- Date of acquisition: 5th May 2016
- Odo reading when acquired : 300 km
- Current odo reading : 2355 km
- Mileage with Motoroids : 2055 Kms
- Achieved fuel efficiency 55 km/litre
- Number of times it has been serviced: Once
- Other expenses : NIL
TVS Motors introduced the Victor back in the year 2002. The motorcycle was designed in a way that it was relatively ahead of its time. But as years passed, competition gained significant pace and slowly pushed the Victor into the grave. A few years down the line, the Victor became history as the production of the motorcycle was stopped by TVS.
Click here to read our review of the 2016 TVS Victor
Fast forward to 2016 and you see the Victor reincarnate in an all new form. But in its new form, will it manage to retain its charm and liking after being fused with the new age technology? Read on to find out our everyday commute impressions of the motorcycle:
Aesthetically, the Victor has come a long way over the previous models. The conventional square shaped face makes way for a refreshed polygon shaped visage. The headlight does remind us of the 125cc Victor though. The design is quite muscular (for the segment) and impressive while the fit and finishing levels are remarkable, and so is the feature list.
Talking of the features, the 2016 Victor stays true to its ancestral traits and gets the job done with a number of class leading features. A segment first is the hazard light button in red that is situated on the right hand side of the switchgear. At first, most folks might mistake it for the engine kill switch.
The saddle is quite comfortable too and I’ve faced no comfort related issues even during those long-ish outings. Attention to detail is prasieworthy too, especially for this segment, and we absolutely love the contrasting red stitching on the saddle. Complementing the comfortable seat and adding to the plush ride quality is the suspension. Be it a slight bump or an unseen pothole, the suspension soaks in most of the uneven surfaces, thanks to that twin rated rear suspension.
Moving on to the engine, the 110 cc Ecothrust engine is capable of churning out 9.46 bhp of power and 9.4 Nm of twist. This engine is mated to a four speed transmission. You must have already read about the engine characteristics in our detailed review. But here is one of the most important aspects, the fuel economy. With the majority of the Victor’s running being limited to the city, the bike returned a graceful fuel economy of close to the 55 kmpl, even with my rather large frame and heavy weight.
Another unique feature, although this time extended to the complete TVS family, is the benefit of the eco and power indicator that that are displayed in the instrument cluster. With the green button lit up, you know you are in the economy zone trying to squeeze out as much fuel economy as you can while the red light indicates your demand for the boost in power. This is essentially a throttle related switch which comes on the moment you wring it hard pushing it above certain revs, but is a good way to extract the maximum juice from the last drop of fuel nonetheless.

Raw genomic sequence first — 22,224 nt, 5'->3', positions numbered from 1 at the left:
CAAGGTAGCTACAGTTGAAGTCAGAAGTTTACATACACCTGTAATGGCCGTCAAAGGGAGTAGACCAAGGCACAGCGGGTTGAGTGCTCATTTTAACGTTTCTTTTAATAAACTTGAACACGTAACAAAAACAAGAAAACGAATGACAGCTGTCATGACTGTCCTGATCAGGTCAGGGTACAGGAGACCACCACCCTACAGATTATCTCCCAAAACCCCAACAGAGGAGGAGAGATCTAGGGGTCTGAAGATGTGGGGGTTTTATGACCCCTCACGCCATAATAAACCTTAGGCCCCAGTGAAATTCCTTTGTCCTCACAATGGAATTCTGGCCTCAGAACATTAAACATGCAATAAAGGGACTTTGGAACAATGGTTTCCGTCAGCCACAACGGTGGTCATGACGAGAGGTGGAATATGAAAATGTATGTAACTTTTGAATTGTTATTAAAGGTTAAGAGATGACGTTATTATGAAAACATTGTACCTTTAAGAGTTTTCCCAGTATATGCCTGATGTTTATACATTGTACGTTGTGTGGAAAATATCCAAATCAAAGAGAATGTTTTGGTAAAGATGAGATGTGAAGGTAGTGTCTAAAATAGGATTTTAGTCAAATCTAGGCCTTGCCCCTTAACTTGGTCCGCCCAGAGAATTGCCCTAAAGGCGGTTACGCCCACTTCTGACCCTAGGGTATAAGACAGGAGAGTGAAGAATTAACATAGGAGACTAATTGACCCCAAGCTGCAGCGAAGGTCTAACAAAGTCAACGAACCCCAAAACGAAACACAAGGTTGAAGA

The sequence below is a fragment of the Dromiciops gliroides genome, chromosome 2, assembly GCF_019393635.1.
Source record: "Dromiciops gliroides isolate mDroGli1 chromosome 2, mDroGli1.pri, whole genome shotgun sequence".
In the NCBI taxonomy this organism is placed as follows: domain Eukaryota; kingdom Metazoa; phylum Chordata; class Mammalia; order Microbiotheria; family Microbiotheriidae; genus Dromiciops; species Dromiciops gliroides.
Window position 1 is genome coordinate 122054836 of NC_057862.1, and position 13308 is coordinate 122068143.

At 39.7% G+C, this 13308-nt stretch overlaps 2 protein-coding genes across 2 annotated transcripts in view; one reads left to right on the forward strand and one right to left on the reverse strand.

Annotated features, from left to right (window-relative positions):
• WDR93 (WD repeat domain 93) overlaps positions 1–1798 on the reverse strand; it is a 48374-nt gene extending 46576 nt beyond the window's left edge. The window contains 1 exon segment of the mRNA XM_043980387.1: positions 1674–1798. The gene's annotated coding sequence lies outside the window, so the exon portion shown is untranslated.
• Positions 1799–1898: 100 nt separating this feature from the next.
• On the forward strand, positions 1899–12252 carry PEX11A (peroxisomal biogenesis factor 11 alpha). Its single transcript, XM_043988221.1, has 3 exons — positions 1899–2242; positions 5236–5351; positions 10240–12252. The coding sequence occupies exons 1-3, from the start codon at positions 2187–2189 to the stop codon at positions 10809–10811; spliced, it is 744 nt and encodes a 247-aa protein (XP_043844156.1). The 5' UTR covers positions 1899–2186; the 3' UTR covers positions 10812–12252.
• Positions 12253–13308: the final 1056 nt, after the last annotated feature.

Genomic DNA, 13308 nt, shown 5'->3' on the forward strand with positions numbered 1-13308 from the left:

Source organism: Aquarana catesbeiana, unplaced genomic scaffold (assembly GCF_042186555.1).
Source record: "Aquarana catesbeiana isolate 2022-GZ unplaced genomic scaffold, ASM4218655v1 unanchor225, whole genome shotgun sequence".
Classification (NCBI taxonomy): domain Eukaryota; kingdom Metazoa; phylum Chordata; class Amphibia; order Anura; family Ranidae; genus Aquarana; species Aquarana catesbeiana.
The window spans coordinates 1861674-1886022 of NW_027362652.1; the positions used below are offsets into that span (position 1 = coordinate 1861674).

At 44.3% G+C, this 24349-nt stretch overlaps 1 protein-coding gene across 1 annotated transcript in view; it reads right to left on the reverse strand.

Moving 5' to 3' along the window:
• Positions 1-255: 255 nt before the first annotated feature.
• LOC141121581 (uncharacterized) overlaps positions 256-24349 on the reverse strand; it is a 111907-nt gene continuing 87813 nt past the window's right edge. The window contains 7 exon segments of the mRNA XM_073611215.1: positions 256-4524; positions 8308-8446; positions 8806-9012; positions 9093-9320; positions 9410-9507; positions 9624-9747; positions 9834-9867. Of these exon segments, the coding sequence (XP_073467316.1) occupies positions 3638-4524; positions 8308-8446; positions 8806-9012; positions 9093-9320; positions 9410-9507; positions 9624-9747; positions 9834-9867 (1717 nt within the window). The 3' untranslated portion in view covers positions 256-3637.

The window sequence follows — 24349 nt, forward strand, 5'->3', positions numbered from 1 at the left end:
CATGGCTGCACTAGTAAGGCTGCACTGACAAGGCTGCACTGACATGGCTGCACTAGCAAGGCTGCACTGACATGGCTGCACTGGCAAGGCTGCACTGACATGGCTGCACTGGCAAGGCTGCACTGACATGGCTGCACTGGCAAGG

The pass light on the motorcycle functions only when the headlight is switched off, though working purely as a dayflasher, which may be a concern for those who wish to use the feature while riding in the dark. It’s not much of a concern though, and the high/low beam toggle may be used as a functional substitute for the missing feature.
Last but not the least, the overall quality, is top notch especially for the price it comes at.
As we mentioned before, it’s not been very long since we acuired this new commuter from TVS, and we’ll be filing a more detailed review after logging a few thousand kilometers on the clock. Stay tuned!
Price: Rs. 49,490 (Ex-showroom Delhi)
A quick glance:
- The overall look of the bike is smart for the class it competes in. A fair amount of graphics give the body a neat and yet appreciably premium look. The new model, as compared to its predecessor, has gained just the right amount of muscle to get that perfect chiseled look.
- The instrument cluster gives you a mix of the past as well as the present. The digital analogue cluster gets an analogue tachometer while the speedometer, odometer and the fuel gauge go digital.
- While the majority of my riding was limited to the city, there were a few occasions when I got the opportunity to let the engine loose on the highway. It didn’t seem to break a sweat till around the 6000 rpm mark. Vibrations are kept well within the acceptable limits even as you push the engine to its limits.
ENGINE & TRANSMISSION
|ENGINE CAPACITY||109.7 cc|
|MAXIMUM POWER||7.06 KW (9.6 PS) @ 7500 RPM|
|MAXIMUM TORQUE||9.4 NM @6000 RPM|
|BORE X STROKE||53.5 MM X 48.8 MM|
|COMPRESSION RATIO||9.9 : 1|
|FUEL SYSTEM||CARBURETTOR, CV TYPE|
|TRANSMISSION||4 SPEED CONSTANT MESH|
|CLUTCH||WET – MULTI PLATE TYPE|
|CHASSIS TYPE||SINGLE CRADLE TUBULAR FRAME.|
|FRONT SUSPENSION||TELESCOPIC OIL DAMPED FRONT SUSPENSION|
|REAR SUSPENSION||5 STEP ADJUSTABLE HYDRAULIC SERIES SPRING SUSPENSION|
BRAKES & WHEELS
|BRAKE FRONT : DRUM||HAND OPERATED, INTERNALLY EXPANDING, Ø130 MM|
|BRAKE FRONT : DISC||HAND OPERATED, Ø 240MM DISC|
|BRAKE REAR||FOOT OPERATED, INTERNALLY EXPANDING, Ø 110 MM|
|TYRE SIZE FRONT||2.75 X 17|
|TYRE SIZE REAR||3.00 X 17|
|WHEEL BASE||1260 MM|
|GROUND CLEARANCE||175 MM|